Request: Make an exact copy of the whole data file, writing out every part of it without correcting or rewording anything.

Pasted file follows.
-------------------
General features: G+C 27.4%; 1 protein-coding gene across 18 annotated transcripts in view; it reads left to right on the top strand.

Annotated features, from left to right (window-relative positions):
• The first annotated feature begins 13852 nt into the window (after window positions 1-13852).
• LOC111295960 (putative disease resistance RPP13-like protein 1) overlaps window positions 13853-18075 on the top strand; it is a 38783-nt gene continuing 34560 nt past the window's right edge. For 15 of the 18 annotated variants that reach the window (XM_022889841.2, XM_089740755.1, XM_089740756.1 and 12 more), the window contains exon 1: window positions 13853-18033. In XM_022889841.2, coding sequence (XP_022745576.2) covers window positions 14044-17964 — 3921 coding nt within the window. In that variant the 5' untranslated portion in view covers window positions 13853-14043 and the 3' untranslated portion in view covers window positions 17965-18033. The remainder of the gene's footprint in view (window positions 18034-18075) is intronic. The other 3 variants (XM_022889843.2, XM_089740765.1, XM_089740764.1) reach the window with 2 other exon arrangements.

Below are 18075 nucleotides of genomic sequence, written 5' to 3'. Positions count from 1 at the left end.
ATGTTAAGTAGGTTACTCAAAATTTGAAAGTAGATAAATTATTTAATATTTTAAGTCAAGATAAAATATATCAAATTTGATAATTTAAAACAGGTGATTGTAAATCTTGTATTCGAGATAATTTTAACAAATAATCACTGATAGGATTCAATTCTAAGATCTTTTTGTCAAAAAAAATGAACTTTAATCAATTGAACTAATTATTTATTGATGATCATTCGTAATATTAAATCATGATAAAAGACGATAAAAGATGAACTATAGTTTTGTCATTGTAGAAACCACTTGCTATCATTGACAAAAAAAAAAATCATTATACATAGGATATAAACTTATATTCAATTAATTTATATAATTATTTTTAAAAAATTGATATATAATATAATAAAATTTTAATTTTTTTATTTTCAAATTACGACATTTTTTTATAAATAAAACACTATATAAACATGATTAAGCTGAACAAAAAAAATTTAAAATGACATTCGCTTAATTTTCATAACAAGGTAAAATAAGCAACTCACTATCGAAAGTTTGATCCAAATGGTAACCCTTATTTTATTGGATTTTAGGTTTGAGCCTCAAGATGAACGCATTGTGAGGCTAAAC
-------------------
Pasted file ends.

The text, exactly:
General features: G+C 27.4%; 1 protein-coding gene across 18 annotated transcripts in view; it reads left to right on the top strand.

Annotated features, from left to right (window-relative positions):
• The first annotated feature begins 13852 nt into the window (after window positions 1-13852).
• LOC111295960 (putative disease resistance RPP13-like protein 1) overlaps window positions 13853-18075 on the top strand; it is a 38783-nt gene continuing 34560 nt past the window's right edge. For 15 of the 18 annotated variants that reach the window (XM_022889841.2, XM_089740755.1, XM_089740756.1 and 12 more), the window contains exon 1: window positions 13853-18033. In XM_022889841.2, coding sequence (XP_022745576.2) covers window positions 14044-17964 — 3921 coding nt within the window. In that variant the 5' untranslated portion in view covers window positions 13853-14043 and the 3' untranslated portion in view covers window positions 17965-18033. The remainder of the gene's footprint in view (window positions 18034-18075) is intronic. The other 3 variants (XM_022889843.2, XM_089740765.1, XM_089740764.1) reach the window with 2 other exon arrangements.

Below are 18075 nucleotides of genomic sequence, written 5' to 3'. Positions count from 1 at the left end.
ATGTTAAGTAGGTTACTCAAAATTTGAAAGTAGATAAATTATTTAATATTTTAAGTCAAGATAAAATATATCAAATTTGATAATTTAAAACAGGTGATTGTAAATCTTGTATTCGAGATAATTTTAACAAATAATCACTGATAGGATTCAATTCTAAGATCTTTTTGTCAAAAAAAATGAACTTTAATCAATTGAACTAATTATTTATTGATGATCATTCGTAATATTAAATCATGATAAAAGACGATAAAAGATGAACTATAGTTTTGTCATTGTAGAAACCACTTGCTATCATTGACAAAAAAAAAAATCATTATACATAGGATATAAACTTATATTCAATTAATTTATATAATTATTTTTAAAAAATTGATATATAATATAATAAAATTTTAATTTTTTTATTTTCAAATTACGACATTTTTTTATAAATAAAACACTATATAAACATGATTAAGCTGAACAAAAAAAATTTAAAATGACATTCGCTTAATTTTCATAACAAGGTAAAATAAGCAACTCACTATCGAAAGTTTGATCCAAATGGTAACCCTTATTTTATTGGATTTTAGGTTTGAGCCTCAAGATGAACGCATTGTGAGGCTAAAC